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Why is this National Indicator important?
Healthy fish stocks are vital for the wellbeing of Scotland's seas and Scotland's fishing sector. Some of our key stocks have been at historically low levels in recent years. So if we are to ensure that these stocks are healthy and sustainable for future generations, we need to continue tackling this problem. We do this by ensuring that when we decide on quotas we stay within the boundaries of scientific advice on the size of the stock ("full reproductive capacity") and the rate at which it should be fished ("harvested sustainably"). The sustainability of fish stocks reflects the sustainability of the wider marine environment. By fishing our key commercial stocks more sustainably, we will, in time, maximise sustainable returns from fishing.
What will influence this National Indicator?
Our ability to meet this indicator will depend on decisions taken in the meantime to fish our key stocks at sustainable levels and on the extent to which these decisions are complied with. On the former the Scottish Government will work primarily with European and other international partners; the latter will depend crucially on a continuing dialogue with the fishing sector on the important role of high levels of compliance in ensuring the sustainability of stocks.
Another factor will be the continued availability of high quality scientific advice, in particular from the International Council for the Exploration of the Seas (ICES). This body's scientists provide Member States, the European Commission and other important decision-making forums with independent advice on how best to manage their fish stocks and on the quota levels they should set. Other sources of scientific advice include the European Commission's Scientific, Technical and Economic Committee on Fisheries.
Environmental factors such as climate change may also be influential particularly if they have an impact on the numbers of fish recruited into the different fisheries.
What is the Government's role?
The indicator commits the Scottish Government to strive for European agreement on aligning fishing levels on key Scottish commercial stocks with the best scientific information available. The Scottish Government is represented in the European negotiations which develop long-term management plans and which decide the catch limits for the majority of these stocks. The Scottish Government also uses independent scientific advice, most often from ICES, to determine its priorities when negotiating catch limits for a number of fish stocks with other European countries. In addition, the Government monitors advice and data from sources including the renowned Fisheries Research Services (FRS), a government agency based in Aberdeen, to ensure that sound conservation measures are implemented across the Scottish fleet. The Government also seeks to achieve high levels of compliance with the quotas set, partly through the work of the Scottish Fisheries Protection Agency and partly through intensive dialogues with the sector.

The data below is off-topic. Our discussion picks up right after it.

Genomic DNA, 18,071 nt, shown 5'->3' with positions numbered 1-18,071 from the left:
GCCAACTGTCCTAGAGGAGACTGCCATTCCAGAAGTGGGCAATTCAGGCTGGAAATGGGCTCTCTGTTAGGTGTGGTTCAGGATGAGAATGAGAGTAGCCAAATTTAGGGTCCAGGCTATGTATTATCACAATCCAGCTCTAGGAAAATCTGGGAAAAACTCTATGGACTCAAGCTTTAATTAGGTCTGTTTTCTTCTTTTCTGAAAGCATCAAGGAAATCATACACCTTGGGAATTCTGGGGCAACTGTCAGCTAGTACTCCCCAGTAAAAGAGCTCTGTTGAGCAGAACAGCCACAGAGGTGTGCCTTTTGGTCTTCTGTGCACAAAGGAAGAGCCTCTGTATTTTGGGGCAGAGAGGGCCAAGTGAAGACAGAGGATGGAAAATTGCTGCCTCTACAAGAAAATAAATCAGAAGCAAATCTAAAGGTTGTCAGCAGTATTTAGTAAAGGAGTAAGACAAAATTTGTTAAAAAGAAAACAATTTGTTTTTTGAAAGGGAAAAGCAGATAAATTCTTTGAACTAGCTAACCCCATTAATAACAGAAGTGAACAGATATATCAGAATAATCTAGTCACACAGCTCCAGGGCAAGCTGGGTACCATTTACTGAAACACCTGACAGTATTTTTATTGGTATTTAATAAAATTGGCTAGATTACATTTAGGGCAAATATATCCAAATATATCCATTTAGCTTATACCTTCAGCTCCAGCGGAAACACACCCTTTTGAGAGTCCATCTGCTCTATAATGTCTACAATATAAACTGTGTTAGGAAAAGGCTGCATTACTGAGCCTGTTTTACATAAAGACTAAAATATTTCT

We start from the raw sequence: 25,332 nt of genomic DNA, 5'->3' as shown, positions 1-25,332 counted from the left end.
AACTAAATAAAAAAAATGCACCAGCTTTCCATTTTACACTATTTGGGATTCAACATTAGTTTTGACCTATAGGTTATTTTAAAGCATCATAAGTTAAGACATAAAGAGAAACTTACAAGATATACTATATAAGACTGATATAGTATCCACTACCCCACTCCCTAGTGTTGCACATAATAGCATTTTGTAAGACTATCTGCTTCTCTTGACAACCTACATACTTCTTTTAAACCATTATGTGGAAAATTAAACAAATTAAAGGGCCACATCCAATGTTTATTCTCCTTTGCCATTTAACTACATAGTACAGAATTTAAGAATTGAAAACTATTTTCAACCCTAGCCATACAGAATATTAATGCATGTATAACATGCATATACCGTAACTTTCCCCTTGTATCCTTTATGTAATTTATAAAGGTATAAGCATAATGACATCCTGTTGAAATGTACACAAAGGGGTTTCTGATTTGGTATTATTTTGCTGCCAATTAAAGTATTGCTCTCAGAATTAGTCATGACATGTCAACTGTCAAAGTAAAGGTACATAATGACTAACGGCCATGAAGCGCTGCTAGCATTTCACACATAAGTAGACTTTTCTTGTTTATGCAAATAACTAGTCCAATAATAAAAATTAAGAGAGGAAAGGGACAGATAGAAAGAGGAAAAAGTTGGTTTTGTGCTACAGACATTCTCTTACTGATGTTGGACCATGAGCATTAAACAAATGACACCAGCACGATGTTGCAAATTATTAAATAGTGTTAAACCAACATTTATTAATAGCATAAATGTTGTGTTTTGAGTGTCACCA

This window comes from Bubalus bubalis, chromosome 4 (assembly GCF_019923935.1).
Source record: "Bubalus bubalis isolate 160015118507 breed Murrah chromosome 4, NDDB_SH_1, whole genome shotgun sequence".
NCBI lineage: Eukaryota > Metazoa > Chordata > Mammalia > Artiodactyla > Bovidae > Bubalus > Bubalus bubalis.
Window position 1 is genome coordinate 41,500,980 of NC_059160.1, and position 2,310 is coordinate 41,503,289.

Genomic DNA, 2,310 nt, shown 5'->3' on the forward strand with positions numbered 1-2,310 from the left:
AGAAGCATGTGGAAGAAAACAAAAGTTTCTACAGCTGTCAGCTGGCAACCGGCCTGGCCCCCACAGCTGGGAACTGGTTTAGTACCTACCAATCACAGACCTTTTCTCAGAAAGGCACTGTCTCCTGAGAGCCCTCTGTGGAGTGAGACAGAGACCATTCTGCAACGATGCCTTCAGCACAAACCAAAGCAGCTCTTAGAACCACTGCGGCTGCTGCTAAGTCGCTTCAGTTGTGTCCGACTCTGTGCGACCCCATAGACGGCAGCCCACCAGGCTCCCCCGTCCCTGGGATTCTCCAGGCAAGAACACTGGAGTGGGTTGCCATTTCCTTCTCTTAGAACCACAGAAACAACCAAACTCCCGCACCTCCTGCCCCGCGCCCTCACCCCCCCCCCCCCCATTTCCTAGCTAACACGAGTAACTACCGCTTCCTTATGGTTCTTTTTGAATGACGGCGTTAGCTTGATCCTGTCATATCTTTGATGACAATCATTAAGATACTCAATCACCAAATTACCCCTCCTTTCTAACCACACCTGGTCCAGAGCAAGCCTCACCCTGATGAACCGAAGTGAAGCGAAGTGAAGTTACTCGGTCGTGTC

How are we performing?
In 2010, the proportion of Scotland's key commercial fish stocks where the quota (Total Allowable Catch (TAC)) was set in line with scientific guidance was 75%. In 2009, the TAC of 74% of Scotland's key commercial fish stocks was set in line with scientific guidance. The 1.4% increase in the proportion of fish stocks where quota was set in line with scientific guidance observed for 2010 compared with 2009 was a small change (within three percentage points) indicating performance maintaining. (The 1.4% increase is based on the unrounded figures).
Source: Marine Scotland
Note (1): Stocks for which there was no available advice for the year, or where the advice was unclear, have been counted as if the TAC was not consistent with the advice.
Note (2): For each year, the calculation of the proportion of fish stocks used data weighted by value for that year. Landings data for 2010 was estimated by final 2009 landings data.
Note (3): Each point on the graph refers to the proportion of fish stocks where the TAC was set within scientific advice calculated over the three year period centred on that year.
View data on fish stocks
Any difference within +/- 3 percentage points of the last year's figures suggests a maintaining performance, whilst a increase or decrease of more than 3 percentage points suggests an improving or worsening performance respectively.
For information on general methodological approach, please click here.
Scotland Performs Technical Note
Statistics Topic Page
Who are our partners?
International Council for the Exploration of the Seas
Fisheries Research Services
Related Strategic Objectives
Wealthier and Fairer